Andy Tanick is a shareholder in the Minneapolis office of Ogletree Deakins, a law firm with 55 offices and over 950 attorneys. His primary focus is on representing businesses of all types and sizes in employment and Human Resources issues, and he has seen cases rise or fall based on the company’s Employee Handbook.

Here’s what he has to say on the recent changes and what Minnesota businesses should do today to protect themselves in the coming months.

“A handbook that’s contrary to the law doesn’t include legally required language, or obligates the employer in ways it would not otherwise be obligated, can be very problematic when defending employment-related legal claims.”

Andy is advising all of his Minnesota clients to update their handbooks now in light of all the new legislation in the area of employment law.

“Most Minnesota business owners and HR professionals are likely aware of the new state laws banning certain new non-compete agreements, requiring employers to provide safe and sick leave to all employees as of next January 1, and requiring paid family and medical leave as of January 1, 2026.  However, employers may not realize that other new laws have already been enacted, specifically requiring employers to notify employees of their rights under those laws.

Employers often can most easily accomplish that by revising their handbooks. Among those laws are a new statute providing additional protections for lactating employees and a statute prohibiting retaliation against employees who decline to attend certain company-sponsored meetings of a political or religious nature.

In addition, even legislation that is not specifically about employment can still directly impact the employment relationship.  For example, any company that does drug and alcohol testing of job applicants or employees needs to make sure its policies, including those in the handbook, comply with the new state law that legalized recreational marijuana.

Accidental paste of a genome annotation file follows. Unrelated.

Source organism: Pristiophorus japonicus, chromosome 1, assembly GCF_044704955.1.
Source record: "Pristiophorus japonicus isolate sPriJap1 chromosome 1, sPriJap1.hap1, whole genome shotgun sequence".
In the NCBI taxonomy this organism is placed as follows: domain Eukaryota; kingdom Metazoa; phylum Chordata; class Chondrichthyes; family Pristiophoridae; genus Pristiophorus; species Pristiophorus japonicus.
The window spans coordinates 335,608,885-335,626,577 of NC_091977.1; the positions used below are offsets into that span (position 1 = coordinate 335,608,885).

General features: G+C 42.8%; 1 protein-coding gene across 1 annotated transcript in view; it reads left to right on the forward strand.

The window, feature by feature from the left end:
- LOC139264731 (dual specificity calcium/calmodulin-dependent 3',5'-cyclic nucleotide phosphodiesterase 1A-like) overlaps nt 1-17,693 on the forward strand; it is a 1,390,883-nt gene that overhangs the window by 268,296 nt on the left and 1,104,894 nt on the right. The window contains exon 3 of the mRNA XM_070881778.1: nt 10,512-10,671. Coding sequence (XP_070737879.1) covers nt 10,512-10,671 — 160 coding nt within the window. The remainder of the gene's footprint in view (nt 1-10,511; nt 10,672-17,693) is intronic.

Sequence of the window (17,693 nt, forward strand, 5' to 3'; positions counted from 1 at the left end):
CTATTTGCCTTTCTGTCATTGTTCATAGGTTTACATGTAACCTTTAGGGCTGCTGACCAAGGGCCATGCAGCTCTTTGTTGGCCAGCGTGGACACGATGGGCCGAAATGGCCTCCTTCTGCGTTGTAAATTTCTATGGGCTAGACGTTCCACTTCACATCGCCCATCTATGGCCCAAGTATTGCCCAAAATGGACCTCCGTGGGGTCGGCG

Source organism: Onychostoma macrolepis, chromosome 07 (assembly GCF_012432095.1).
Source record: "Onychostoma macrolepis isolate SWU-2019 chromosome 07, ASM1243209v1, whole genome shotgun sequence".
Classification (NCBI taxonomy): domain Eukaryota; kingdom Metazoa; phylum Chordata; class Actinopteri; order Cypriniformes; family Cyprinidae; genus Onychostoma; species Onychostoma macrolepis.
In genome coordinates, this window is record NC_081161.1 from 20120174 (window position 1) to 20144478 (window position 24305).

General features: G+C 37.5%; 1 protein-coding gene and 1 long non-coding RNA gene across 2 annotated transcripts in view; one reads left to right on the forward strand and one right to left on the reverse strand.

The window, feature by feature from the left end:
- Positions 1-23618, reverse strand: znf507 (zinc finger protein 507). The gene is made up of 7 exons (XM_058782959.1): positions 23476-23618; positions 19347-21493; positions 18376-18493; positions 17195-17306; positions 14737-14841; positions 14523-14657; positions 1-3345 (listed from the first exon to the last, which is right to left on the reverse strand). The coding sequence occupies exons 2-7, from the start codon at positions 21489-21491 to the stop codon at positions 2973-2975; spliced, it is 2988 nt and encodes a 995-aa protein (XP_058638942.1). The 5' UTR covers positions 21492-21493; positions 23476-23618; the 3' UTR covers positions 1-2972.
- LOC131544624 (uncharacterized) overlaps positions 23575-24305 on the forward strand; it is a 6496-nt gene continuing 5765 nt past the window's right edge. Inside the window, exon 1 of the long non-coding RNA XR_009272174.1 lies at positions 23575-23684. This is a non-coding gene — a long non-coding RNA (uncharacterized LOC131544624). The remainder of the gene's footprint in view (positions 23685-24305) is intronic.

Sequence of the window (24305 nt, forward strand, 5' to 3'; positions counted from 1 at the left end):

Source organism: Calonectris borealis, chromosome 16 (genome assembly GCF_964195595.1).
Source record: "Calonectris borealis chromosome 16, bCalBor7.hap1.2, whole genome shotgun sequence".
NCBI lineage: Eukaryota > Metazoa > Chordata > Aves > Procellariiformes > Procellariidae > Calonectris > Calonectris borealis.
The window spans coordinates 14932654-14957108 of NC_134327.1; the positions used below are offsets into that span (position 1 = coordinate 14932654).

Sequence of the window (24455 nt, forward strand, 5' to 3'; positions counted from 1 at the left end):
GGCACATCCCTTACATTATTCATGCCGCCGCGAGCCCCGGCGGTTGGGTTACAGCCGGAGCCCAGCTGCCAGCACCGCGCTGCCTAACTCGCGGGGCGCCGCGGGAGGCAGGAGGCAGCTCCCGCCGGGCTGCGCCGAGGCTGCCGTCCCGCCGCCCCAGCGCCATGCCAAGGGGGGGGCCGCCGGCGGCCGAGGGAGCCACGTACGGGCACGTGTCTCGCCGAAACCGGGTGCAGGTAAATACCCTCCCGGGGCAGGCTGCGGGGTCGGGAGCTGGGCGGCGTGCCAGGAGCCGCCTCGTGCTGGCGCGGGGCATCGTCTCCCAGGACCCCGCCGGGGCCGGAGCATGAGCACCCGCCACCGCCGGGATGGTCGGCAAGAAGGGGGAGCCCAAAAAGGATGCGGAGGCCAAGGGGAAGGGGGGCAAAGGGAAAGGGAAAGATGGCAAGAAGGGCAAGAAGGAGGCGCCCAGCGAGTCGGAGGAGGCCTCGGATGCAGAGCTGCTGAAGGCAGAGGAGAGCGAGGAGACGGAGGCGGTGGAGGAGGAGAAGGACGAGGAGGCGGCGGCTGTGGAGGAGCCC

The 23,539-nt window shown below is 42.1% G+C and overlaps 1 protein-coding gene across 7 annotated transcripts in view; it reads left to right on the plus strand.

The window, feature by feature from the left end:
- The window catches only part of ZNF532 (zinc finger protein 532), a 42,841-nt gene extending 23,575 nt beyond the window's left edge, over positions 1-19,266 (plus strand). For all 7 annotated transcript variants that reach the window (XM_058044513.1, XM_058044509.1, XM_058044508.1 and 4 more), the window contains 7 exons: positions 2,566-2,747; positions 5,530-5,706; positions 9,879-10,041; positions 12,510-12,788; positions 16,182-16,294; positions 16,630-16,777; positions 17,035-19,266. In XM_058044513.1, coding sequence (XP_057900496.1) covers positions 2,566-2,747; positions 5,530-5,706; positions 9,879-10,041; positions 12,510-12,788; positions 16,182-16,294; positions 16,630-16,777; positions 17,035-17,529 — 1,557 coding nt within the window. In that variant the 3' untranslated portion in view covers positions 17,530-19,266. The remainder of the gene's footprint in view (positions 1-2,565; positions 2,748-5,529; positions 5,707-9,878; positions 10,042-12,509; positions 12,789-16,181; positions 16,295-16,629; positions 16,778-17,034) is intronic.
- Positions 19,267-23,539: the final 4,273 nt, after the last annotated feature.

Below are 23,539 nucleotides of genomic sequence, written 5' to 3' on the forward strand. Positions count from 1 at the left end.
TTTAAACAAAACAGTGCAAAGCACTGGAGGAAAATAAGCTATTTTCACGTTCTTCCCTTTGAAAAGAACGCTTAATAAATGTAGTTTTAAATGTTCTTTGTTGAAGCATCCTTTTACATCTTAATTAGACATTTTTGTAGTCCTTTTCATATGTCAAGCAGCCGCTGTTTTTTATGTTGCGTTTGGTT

Another issue that may not occur to some employers is that the advent of remote workers after COVID has significant implications for employment handbooks and policies.  A company may have its headquarters in Minnesota, but if it employs remote workers in other states, there is a good chance that the laws of those states cover those employees, and the Employee Handbook may need to reflect that — “one size fits all” doesn’t work for employee handbooks.

Depending on the states, the employer may need to revise language in their handbook, add one or more addenda to address issues in specific states, or have altogether different versions of the handbook for employees in other states.”

So, how does this affect a single-owner business that does business primarily online versus a large company with multiple locations selling products or even a franchised business?

At the end of the day, staying updated with legislative changes is not just a legal necessity, but it’s also a demonstration of an employer’s dedication to the well-being and rights of their employees.

Updating your employee handbook to reflect these changes is an essential step toward ensuring compliance and fostering a positive workplace culture.

Elevate Results Consulting is here to guide you through these updates and help you tailor your employee handbook to reflect the new legal landscape in Minnesota that will protect your company mission and culture intact.

For further clarification on how these legislative changes affect your specific business or for any legal advice, I strongly recommend consulting a legal expert specializing in employment law.

A law firm like Ogletree Deakins makes a great resource for businesses who find themselves facing complicated employee concerns, questions, or lawsuits because of their focus of management-side employment law and with attorneys across the United States and in several foreign countries. Elevate Result Consulting has a special relationship with representatives at the firm, so if you need a referral, please reach out.

Let’s embrace these changes and work towards creating an inclusive, fair, and compliant workplace for all.

Disclaimer: This article is intended for informational purposes only and does not constitute legal advice. For legal inquiries or specific guidance, please consult a qualified legal professional.